I used the CB11 as my primary work machine for the duration of the testing and, outside of its inability to run Photoshop CS2 (I used Pixlr Editor instead), the Chromebook proved just as capable as my conventional laptop. Obviously though, if your job requires resource intensive tasks (like video editing) or a specific desktop program (say Photoshop or AutoCAD), the CB11 won't cut it. That goes for your personal computing needs too; the dual difficulties of internet near-necessity and limited RAM/storage make this a much stronger candidate for a secondary device.
Perhaps most surprising is that the CB11 quietly took over the role of my Nexus 7 as a source for streaming content. Though the CB11's display tops out at 720p, it had little trouble streaming HD shows from Crunchyroll, Netflix, and Hulu Plus, and a bigger screen is a bigger screen.
It wasn't all sunshine and lollipops, though. Crunchyroll streams had a tendency to stutter and freeze, especially on full-screen, and the system lagged rather badly when using the in-browser Chromecast. I also noticed a bit of slowdown on GIF-heavy sites, though once the pages fully loaded the issue typically evaporated. Gaming options for the CB11 are rather limited, mostly just resized versions of what you've already got on your phone: Angry Birds, Bejeweled, Cut the Rope, you get the idea. You won't use them much here.
Altogether, the CB11 really exceeded my performance expectations. The CB11 exhibited little lag under excessive tab loading (easily handling more than a dozen open tabs before slowing), and is generally faster and more responsive that you'd expect from a rig with its limited guts and tiny price tag.
Though the battery is rated for a maximum of 6 hours, under normal work loads it lasts around 4 or 5, and when streaming video that figure drops to about 3.5. Considering one of the Chromebook 11's main draws is portability, that's not ideal.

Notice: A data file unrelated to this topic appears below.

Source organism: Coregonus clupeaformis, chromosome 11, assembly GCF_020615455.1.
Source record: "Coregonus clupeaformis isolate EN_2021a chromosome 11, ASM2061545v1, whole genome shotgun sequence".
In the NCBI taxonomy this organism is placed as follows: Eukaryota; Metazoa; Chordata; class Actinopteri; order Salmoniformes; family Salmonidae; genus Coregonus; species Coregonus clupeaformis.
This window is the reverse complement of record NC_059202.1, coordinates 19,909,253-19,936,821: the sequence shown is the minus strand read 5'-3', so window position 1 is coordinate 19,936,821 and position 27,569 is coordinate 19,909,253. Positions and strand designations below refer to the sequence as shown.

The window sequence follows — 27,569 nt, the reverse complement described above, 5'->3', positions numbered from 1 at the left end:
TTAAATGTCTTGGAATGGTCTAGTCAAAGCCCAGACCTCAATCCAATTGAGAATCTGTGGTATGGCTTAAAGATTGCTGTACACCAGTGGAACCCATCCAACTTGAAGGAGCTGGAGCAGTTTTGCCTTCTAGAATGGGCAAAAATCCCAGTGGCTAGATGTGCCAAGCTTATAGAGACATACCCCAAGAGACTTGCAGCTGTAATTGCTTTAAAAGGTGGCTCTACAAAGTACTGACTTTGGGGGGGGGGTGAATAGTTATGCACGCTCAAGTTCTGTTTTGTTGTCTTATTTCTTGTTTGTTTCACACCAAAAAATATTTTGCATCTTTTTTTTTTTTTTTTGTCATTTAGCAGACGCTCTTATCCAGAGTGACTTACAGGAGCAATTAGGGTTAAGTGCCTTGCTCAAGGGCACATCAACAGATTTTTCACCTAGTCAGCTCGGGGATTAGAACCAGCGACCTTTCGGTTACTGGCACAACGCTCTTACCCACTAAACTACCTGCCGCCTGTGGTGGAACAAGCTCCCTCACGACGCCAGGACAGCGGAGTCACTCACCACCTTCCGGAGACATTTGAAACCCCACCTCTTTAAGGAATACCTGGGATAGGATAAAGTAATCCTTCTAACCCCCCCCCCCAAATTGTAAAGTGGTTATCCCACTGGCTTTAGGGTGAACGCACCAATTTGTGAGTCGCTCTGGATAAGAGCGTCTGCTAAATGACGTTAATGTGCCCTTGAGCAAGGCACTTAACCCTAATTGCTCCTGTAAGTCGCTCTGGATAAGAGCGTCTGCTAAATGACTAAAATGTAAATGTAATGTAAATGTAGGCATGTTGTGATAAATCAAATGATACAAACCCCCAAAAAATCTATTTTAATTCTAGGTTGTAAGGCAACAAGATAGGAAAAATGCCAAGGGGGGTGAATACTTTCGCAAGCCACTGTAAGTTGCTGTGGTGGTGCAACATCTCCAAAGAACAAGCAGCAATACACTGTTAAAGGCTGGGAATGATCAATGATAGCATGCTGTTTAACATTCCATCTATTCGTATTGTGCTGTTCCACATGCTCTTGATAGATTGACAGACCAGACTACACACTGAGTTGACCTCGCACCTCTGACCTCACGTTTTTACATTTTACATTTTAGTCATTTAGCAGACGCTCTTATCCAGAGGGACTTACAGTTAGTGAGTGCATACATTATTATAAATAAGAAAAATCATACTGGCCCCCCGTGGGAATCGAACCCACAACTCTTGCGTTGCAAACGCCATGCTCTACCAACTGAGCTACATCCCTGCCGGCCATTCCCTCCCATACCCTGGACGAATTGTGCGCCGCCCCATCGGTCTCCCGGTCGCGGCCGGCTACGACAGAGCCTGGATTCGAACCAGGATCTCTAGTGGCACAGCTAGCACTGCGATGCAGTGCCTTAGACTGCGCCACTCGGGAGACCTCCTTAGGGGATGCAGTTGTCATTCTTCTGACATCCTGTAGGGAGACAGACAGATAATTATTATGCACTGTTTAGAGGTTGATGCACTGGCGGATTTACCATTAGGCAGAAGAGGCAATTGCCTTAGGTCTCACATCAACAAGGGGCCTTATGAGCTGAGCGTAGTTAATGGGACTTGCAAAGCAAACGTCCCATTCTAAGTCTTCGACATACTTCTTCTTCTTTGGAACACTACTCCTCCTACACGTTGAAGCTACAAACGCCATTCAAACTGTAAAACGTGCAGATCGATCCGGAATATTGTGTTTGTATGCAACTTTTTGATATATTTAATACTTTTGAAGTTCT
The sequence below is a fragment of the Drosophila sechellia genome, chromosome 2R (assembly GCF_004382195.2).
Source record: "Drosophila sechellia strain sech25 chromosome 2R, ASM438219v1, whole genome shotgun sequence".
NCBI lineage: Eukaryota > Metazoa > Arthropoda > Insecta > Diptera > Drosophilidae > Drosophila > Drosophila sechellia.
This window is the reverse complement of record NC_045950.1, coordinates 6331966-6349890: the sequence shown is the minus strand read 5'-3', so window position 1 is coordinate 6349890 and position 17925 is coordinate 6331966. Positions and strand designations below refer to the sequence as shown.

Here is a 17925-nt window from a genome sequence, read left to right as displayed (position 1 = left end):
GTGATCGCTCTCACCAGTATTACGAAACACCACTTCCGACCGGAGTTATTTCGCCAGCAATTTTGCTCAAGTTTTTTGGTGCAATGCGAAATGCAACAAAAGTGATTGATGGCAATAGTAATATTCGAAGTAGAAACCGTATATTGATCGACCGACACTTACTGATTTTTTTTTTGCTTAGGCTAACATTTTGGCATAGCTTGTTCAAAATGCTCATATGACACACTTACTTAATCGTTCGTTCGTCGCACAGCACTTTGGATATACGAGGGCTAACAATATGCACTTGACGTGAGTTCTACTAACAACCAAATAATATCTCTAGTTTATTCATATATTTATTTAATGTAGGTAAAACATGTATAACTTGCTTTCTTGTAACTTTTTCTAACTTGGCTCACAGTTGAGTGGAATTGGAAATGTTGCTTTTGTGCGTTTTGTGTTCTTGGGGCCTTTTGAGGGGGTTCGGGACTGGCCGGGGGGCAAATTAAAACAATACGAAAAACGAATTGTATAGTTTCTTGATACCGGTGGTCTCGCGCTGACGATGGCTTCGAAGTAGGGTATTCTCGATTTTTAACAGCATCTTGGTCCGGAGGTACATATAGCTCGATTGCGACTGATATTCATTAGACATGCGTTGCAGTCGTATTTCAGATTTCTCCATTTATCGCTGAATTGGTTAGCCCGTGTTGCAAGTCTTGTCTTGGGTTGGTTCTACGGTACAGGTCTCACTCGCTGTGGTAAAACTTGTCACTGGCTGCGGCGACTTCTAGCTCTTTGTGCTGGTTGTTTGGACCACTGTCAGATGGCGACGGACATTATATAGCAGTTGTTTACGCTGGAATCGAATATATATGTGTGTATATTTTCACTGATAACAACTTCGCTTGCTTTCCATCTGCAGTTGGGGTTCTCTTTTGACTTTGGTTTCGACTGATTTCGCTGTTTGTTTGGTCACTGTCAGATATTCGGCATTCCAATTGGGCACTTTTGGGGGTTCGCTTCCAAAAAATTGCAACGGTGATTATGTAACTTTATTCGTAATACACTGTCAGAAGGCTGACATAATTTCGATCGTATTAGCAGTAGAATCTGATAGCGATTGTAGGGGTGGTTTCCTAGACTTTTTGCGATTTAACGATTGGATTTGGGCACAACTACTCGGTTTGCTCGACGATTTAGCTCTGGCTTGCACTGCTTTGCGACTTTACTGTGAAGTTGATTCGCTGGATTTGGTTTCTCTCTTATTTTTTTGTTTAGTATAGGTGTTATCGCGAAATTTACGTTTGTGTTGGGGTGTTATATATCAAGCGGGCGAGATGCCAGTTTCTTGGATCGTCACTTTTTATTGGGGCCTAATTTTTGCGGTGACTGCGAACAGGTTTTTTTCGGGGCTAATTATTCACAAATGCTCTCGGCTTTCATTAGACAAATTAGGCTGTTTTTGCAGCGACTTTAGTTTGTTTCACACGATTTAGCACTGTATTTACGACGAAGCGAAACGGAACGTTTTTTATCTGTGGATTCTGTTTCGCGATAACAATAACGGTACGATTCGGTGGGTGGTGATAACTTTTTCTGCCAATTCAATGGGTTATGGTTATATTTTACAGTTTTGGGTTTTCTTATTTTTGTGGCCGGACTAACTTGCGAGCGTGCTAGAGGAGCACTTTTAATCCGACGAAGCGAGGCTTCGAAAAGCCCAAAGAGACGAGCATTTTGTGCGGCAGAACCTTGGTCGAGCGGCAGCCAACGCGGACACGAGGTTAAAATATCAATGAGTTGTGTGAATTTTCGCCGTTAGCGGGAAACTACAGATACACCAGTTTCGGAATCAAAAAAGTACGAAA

The power button is situated just above the backspace key, which gives you a 50-50 chance of either deleting text or putting the machine into sleep mode.
- This thing is a smudge magnet—exterior panels, keys, and screen all need regular wipe downs.
- Google will throw in 100GB free Google Drive space for two years, 12 GoGo in-flight Wi-Fi sessions, and a trial of Google Play's unlimited music service with each CB11. That makes the price even more compelling.
- The integrated VGA camera is decent enough, though you'll need to bring your own mic for Skype calls.
If you've been contemplating getting a Chromebook but don't have $1200 for a Pixel, the HP CB11 is a solid low-end option. It's also a nice option for folks who like the idea of a tablet but can't bare the thought of a keyboardless second screen.
- Dimensions: 297 x 192 x 17.6 mm
- Weight: 2.3 lb
- Display: 11.6-inch IPS 1366 x 768
- Processor: Samsung Exynos 5250 (dual-core Cortex A15 1.7GHz + ARM Mali-T604 GPU)
- Connectivity: dual-band 802.11n, Bluetooth 4.0, 3G/4G LTE optional
- Memory: 2GB DDR3
- Storage: 16GB solid state
- Battery: 30Wh
- I/O: 2 x USB 2.0, VGA webcam, microUSB for charging/SlimPort video out, headphone/mic jack
- Price: $280 at Amazon